Robert Rees: A Season In The Sun

Published by Matador 28th July 2017

 

Henry Fanshawe, the last family member of Fanshawes Commodities in the City of London, leads a quiet life trading spices in a large dealing room. His day consists of ignoring requests to tidy his desk, making money and spending it on his three great loves: French landscape paintings, fine wine, and cricket. But the new City does not agree with him, and he finds himself falsely accused of financial chicanery, and summarily dismissed.

In a stroke of extremely good fortune, a legacy from an elderly aunt allows Henry to move to the Seychelles – though there are strings attached. He must manage her Village Cricket Club, and propel it through the formative years of the Seychelles Cricket league to the position of greatness it deserves.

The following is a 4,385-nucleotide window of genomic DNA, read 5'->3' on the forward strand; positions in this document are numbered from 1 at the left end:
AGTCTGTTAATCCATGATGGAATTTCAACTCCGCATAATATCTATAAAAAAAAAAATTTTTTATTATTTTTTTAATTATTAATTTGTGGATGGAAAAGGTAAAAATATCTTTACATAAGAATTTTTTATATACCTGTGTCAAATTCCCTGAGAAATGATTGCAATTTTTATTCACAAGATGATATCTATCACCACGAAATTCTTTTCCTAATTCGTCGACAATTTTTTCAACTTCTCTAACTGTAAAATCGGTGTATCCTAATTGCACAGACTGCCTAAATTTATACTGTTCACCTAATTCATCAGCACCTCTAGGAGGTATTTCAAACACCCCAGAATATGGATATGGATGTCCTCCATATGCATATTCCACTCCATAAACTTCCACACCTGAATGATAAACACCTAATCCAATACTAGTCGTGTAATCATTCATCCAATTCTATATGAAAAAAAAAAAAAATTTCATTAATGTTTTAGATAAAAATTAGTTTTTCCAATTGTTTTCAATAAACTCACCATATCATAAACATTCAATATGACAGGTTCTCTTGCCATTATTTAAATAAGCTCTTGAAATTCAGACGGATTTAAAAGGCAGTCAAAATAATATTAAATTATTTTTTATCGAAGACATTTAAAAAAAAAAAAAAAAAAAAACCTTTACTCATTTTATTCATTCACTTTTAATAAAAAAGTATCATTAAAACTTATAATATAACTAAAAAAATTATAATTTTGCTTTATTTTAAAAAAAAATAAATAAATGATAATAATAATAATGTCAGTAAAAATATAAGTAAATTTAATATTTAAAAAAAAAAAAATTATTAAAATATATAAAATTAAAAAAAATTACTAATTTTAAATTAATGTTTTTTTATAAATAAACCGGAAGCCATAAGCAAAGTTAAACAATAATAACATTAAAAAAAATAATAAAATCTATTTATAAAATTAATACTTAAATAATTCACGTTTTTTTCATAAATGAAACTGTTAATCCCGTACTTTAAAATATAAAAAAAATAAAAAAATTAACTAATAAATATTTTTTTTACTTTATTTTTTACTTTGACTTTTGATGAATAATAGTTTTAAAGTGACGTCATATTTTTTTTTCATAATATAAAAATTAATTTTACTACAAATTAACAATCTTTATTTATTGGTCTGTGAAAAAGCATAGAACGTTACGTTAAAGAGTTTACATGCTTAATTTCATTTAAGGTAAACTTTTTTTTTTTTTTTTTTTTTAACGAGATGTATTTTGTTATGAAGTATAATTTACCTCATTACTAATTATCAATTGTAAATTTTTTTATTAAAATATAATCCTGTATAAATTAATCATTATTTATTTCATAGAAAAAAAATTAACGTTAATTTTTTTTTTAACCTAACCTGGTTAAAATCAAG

For his colourful and talented team of amateurs, who include a depressive ex-county opener, a drug-taking fast bowler, and the local Chief of Police, this would be difficult enough a task. But in addition there are darker forces within Seychelles cricket, forces from the murky world of gambling who wish to twist the beautiful game to their illicit ends.

Henry’s first season in the sun becomes a high stakes contest of amateur talent against organised crime, leading to a thrilling climax...

A Season in the Sun combines cricket, crime and comedy in the beautiful surroundings of a tropical island. Similar in style to PG Wodehouse and William Boyd, it will appeal to fans of suspense and sporting pursuits alike.

Norman Russell: An Oxford Scandal

Published by Matador 28th August 2017